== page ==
Marie-Justine Raclot was born two hundred years ago this year (1814) and lived for almost a hundred years (+1911). She was to become the pioneering missionary Infant Jesus Sister to Malaya, Singapore and Japan. The first sign of her having been observed to have authority and ability to control situations was her appointment, while still in her twenties, to the school in Béziers where the Form Vs were proving to be rebellious.She soon sorted them out and also, during the decade she spent there, led large reconstruction works.
Her mission to Penang was in response to another rebellious situation. Under the auspices of the Missions Étrangères de Paris, five sisters had set out for Singapore in 1851: Paulin Radot, the designated Superior, died at sea; the sole English woman chose a different life with the Captain; Euthyme was injured by a falling pulley in a storm and was unable to work thereafter. The Bishop in Singapore took one look at Euthyme (24), Eudoxie Claerbout (22) and Rosalie Flammarion (32) and sent them on to Penang. A Miss Aloysia was appointed to teach them English but, when she led them astray, Paris took action and in 1852 Mathilde was told to “leave everything and come” with no further explanation. Gregory Connolly, a 21-year old Irish novice who had a De la Salle brother already in Malaya, Appolinaire Testeride and Damien Dijeon accompanied her. Mathilde’s letters from the ship indicate that they were seasick most of the time, but her “heartsickness” at the responsibility entrusted to her was worse: “If I were still there with you I’d be able to convince you of my limitations”, she wrote to Mother General. She faced major problems in Penang, where the young Sisters had become used to an easy life with less prayer time and more leisure time spent with the MEP priests. Mathilde insisted that they return to the Rule. She found a young Irishman, a very good Christian, to teach them English. The following year Damien was named Superior in Penang and Mathilde sailed with three Sisters for Singapore.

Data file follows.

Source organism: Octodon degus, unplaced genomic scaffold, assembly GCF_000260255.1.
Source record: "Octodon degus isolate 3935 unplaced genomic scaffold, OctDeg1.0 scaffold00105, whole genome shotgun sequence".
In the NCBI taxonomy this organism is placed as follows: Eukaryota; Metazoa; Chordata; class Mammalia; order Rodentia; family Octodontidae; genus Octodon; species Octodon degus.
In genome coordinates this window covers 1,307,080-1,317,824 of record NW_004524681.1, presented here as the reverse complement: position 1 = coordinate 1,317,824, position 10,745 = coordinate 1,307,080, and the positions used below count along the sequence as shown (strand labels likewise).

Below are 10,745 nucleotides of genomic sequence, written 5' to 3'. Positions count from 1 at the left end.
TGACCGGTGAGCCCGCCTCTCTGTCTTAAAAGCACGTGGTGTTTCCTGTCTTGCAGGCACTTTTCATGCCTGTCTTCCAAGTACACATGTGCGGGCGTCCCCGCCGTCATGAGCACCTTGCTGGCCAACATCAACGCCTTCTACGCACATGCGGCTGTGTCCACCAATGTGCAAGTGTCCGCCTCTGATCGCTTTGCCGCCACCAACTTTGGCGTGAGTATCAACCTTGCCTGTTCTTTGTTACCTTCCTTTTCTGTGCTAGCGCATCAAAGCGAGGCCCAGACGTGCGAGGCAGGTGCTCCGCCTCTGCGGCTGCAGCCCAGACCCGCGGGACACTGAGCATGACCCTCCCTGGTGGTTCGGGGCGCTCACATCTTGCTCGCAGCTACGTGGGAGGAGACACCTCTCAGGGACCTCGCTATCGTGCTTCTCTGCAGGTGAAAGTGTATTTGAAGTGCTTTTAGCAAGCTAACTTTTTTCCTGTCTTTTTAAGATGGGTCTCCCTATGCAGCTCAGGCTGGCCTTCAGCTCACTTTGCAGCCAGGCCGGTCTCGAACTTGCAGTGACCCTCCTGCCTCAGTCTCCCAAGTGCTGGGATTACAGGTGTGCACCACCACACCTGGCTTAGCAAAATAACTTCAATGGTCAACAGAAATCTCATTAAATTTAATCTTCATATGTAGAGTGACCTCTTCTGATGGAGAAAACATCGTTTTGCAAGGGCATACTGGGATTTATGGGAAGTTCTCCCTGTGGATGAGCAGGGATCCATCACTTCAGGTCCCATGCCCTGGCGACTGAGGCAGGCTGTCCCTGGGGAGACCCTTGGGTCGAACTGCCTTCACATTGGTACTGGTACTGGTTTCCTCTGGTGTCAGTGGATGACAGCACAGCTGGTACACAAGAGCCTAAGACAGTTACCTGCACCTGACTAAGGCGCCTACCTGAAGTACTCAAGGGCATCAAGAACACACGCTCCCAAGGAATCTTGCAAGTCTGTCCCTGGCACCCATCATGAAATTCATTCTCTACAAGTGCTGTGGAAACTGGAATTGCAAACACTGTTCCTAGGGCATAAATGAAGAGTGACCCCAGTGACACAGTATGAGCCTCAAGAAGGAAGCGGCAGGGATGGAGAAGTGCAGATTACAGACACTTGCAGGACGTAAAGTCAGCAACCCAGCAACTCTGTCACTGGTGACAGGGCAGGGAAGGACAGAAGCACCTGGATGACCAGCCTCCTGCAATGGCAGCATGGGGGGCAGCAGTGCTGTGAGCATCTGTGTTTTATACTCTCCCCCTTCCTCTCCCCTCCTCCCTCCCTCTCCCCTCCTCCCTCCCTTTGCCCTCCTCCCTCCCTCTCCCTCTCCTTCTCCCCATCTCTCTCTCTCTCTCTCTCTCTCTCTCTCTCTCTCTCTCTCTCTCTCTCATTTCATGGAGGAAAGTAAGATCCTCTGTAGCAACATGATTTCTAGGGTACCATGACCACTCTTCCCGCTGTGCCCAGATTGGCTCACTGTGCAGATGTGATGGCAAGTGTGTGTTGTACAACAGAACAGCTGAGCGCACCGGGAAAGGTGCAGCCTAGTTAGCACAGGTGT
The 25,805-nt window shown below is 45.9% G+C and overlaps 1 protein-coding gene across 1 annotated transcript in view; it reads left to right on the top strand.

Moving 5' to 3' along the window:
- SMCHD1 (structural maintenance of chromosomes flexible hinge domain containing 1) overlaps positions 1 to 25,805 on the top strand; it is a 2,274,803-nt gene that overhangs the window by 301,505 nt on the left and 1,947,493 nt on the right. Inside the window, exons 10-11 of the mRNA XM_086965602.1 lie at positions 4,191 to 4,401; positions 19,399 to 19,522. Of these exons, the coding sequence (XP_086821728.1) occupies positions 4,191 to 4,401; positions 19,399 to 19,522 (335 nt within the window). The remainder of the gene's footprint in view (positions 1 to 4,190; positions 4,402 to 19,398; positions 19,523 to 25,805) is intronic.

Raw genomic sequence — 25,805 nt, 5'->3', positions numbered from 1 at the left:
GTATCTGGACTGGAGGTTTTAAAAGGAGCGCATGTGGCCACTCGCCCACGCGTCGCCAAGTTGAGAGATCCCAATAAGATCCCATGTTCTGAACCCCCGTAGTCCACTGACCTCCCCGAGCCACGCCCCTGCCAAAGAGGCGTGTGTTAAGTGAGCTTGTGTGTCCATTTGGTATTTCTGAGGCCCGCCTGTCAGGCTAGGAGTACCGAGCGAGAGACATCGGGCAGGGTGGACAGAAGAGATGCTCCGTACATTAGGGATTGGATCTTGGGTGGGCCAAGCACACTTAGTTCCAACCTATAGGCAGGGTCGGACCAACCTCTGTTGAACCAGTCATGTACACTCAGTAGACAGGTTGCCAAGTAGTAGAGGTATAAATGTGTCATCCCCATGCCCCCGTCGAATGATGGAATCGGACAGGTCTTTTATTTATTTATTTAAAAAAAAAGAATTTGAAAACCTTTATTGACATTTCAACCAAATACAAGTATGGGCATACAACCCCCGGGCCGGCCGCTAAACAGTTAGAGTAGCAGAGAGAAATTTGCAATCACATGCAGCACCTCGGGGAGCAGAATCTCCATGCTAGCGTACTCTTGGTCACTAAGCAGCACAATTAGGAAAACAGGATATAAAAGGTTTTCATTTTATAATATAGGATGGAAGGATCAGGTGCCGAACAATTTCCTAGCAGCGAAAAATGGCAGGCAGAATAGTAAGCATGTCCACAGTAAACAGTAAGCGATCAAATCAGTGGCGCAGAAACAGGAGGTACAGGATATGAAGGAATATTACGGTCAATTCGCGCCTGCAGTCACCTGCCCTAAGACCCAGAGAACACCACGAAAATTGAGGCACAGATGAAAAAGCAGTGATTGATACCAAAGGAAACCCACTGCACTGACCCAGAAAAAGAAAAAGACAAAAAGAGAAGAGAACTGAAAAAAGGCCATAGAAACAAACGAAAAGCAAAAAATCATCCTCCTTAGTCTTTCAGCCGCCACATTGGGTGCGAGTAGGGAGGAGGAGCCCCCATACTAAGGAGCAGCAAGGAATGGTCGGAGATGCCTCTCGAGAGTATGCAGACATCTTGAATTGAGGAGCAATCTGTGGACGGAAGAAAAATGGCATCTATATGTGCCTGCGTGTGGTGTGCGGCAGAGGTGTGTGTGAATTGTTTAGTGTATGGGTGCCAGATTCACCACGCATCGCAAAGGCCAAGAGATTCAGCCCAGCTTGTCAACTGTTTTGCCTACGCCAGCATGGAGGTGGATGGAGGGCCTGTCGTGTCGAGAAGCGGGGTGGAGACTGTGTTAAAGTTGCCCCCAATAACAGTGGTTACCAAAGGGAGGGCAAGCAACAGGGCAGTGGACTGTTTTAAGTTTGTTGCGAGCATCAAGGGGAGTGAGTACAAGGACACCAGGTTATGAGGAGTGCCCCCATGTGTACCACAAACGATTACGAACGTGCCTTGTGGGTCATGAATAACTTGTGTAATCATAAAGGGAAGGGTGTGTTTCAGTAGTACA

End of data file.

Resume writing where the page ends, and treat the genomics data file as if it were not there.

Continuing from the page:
About twenty years after her first going out, Mathilde was again on the move, this time accompanying the first four Sisters to Japan. She had to return to Singapore two months later with Gregory Connolly who was ill. When Ferdinand Constantin, the youngest and to all appearances the strongest, died, the mission was reduced to two sisters. Mathilde went to France and returned with twelve sisters for Malaya and Japan. In 1875 she offered herself to the Japanese mission and was replaced in Singapore by Mother Gaetan. Between her first departure for Japan in 1872 and her final visit to Malaya in 1881, Mathilde made twelve journeys between the two countries.
She was devoted to the poor and the orphans. When the government established public schools to cater for the poor, the Archbishop of Tokyo asked the sisters to educate Japanese ladies. Because the Roman Catholic religion could not be promoted, Mathilde told her sisters that it was even more important now that the pupils see them practise their religion. They all hoped she would make it to her hundredth birthday but, just in case, they decided to celebrate it on 7th July 1910 so that she could see her past pupils, boarders, Japanese and European. On the 8th December she was heard to pray, “My God, what are you waiting for?” Huge crowds attended her funeral in January 1911. One of her orphans said: “She cared for the body and the soul. For us it is no exaggeration to say that she is a second Francis Zavier.”
There is a rather daunting four-volume life of Mother Mathilde in the archives in Paris. Sr Brigitte Flourez, with the help of her Sisters in France, has done us all a great service by condensing that biography into five booklets without losing the sense of this powerful woman: her deep faith, her trust in Providence, her courage and above all her Christian zeal which she communicated to her Sisters. We all think we know Mother Mathilde’s story. With these booklets Brigitte provides us with the opportunity to re-acquaint ourselves with her remarkable life and might even encourage us to undertake further reading about the early days of the mission to Singapore, Malaysia and Japan.